— Le Morvan, [A District of France,] Its Wild Sports, Vineyards and Forests; with Legends, Antiquities, Rural and Local Sketches • Henri de Crignelle

... of his pendulous and sea-beaten prepuce the remnants of former Bacchanalian festivities performed in the questionable temples of Venus and Bacchus in Portsmouth or London. Consumption, as such, was neither imported nor propagated by Europeans into those islands, its original entry being in the shape of syphilis. Had it been the ancient mariners of old Phoenicia in the days of its circumcision, or the circumcised marines of the ancient Atlantean fleets from the sunken continent of Plato, instead of the uncircumcised sailors ...
— History of Circumcision from the Earliest Times to the Present - Moral and Physical Reasons for its Performance • Peter Charles Remondino

... sentiment of a community, or inflicts injury upon a neighbor, the matter is talked over among those interested, and reparation may be demanded in the shape of payment, not in money, for they have none, or anything that represents it, but in goods, such as a knife, a sled, a dog, gun, fish-hooks, walrus line, or, indeed, anything that comes handy. There the matter ends; or, if the offender declines to settle, ...
— Schwatka's Search • William H. Gilder

... very fair complexioned, with black hair, which notwithstanding, gave her features that air of softness so natural to the flaxen, and which my heart could never resist. The court dress, so favorable to youth, showed her fine neck and shape to advantage, and the mourning, which was then worn, seemed to add to her beauty. It will be said, a domestic should not take notice of these things; I was certainly to blame, yet I perceived all this, nor was I the only one; the maitre ...
— The Confessions of J. J. Rousseau, Complete • Jean Jacques Rousseau

... themselves famous or skillful above others were the first brochers of the errour'—that the root resembles a man. 'They add further,' he says, 'that it is never, or very seldome, to be found growing naturally, but under a gallowes, where the matter that hath fallen from the dead body hath given it the shape of a man, and the matter of a woman the substance of a female plant, with many other such doltish dreames. The fable further affirms that he who would take up a plant thereof ... he should surely die in ...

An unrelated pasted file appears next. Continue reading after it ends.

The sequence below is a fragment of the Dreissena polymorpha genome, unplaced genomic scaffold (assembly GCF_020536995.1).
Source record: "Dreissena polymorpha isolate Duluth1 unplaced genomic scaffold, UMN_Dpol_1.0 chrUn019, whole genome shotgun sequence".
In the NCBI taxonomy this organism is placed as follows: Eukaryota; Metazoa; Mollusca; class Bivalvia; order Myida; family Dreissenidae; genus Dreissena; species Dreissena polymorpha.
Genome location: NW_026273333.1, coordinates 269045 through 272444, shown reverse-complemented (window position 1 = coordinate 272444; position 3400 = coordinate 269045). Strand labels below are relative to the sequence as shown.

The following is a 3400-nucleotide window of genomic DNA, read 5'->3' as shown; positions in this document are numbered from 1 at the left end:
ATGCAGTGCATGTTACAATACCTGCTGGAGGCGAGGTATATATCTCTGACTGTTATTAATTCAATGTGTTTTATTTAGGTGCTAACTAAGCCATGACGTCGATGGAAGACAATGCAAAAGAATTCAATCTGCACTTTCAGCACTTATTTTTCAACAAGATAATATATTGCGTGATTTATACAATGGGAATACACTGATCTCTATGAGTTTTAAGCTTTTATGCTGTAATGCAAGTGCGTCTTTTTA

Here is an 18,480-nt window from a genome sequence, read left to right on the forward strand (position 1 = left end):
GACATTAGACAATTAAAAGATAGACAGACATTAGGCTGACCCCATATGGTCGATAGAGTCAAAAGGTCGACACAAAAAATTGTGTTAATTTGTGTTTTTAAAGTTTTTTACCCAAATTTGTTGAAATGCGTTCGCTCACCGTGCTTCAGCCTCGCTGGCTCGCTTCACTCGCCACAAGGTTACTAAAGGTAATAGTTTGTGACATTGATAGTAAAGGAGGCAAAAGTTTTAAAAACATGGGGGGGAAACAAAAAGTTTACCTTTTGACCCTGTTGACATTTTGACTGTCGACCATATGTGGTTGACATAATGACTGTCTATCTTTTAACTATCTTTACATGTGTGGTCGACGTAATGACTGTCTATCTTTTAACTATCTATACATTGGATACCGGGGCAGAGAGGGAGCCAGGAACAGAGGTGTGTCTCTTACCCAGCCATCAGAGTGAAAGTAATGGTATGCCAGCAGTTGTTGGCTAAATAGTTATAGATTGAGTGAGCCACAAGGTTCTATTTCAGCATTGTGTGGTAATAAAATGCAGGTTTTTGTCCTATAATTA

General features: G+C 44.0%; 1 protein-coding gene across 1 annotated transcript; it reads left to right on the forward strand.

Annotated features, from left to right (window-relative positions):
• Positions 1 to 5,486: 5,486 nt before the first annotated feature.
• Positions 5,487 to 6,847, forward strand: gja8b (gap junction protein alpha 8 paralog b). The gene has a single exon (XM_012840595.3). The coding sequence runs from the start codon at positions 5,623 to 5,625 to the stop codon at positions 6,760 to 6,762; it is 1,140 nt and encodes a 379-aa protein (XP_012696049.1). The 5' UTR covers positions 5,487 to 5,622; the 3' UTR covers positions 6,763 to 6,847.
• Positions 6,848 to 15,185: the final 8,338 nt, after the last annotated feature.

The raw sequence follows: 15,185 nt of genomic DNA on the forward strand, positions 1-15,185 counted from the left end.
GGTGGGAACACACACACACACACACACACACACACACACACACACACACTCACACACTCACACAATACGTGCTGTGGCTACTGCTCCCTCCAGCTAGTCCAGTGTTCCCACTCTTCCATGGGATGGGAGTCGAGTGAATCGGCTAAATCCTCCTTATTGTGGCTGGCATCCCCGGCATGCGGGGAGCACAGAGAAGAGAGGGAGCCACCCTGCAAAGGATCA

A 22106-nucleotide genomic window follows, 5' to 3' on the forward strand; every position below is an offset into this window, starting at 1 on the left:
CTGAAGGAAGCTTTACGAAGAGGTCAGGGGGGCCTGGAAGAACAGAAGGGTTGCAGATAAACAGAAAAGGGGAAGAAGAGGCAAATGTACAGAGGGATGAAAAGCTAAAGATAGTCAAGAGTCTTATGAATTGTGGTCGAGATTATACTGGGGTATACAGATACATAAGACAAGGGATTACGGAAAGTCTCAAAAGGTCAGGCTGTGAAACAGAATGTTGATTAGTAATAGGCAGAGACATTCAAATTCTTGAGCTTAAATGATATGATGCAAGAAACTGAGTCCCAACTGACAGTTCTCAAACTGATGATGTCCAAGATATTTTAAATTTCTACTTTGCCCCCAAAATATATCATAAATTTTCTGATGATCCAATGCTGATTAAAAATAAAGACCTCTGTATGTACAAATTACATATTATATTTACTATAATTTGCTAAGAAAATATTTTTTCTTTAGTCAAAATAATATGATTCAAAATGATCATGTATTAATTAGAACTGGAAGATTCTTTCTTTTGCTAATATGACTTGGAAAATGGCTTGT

— Storyology - Essays in Folk-Lore, Sea-Lore, and Plant-Lore • Benjamin Taylor

... no natural opening at the end. We came at last to a very abrupt ascent of some hundred feet high, and mounted an elevated plateau. Once on the plateau, all was plain as far as the eye could see. The defile was tertiary formation, mere dull crumbling limestone; nothing in the shape and consistence of granite. We are now on the highway for Ghat, and it is said we shall arrive in fifteen days from the plateau. Saw on the plateau, for the first time of my life, the celebrated mirage, which our people call Watta, but the classic Arabic is Es-Sarab (‮السّرب‬). At first sight, ...
— Travels in the Great Desert of Sahara, in the Years of 1845 and 1846 • James Richardson

... plain stood a great church built of white stones, with a massive tower. On this tower was a weather vane in the shape of a golden man who rode a golden horse, and made ready to shoot a golden arrow. Only the arrow never left the bow, but pointed always to the direction from which the wind blew—north from the mountains; east from the sea; west from the plain; south ...
— The Faery Tales of Weir • Anna McClure Sholl

... touch after her, exact—an' his hands, too, sech good firm fingers, not all plowed out o' shape, like mine. I never seemed to reelize it tell ...
— Sonny, A Christmas Guest • Ruth McEnery Stuart

... bristles down their bodies, which serve as feet, and help them to scramble up inside their tubes, when they wish to poke their heads out and breathe. These heads are delicate, bright-coloured plumes. Each species has its own plume of its own special shape and colour. They are only to be seen when the animal is alive. A good many little Serpulae have been born ...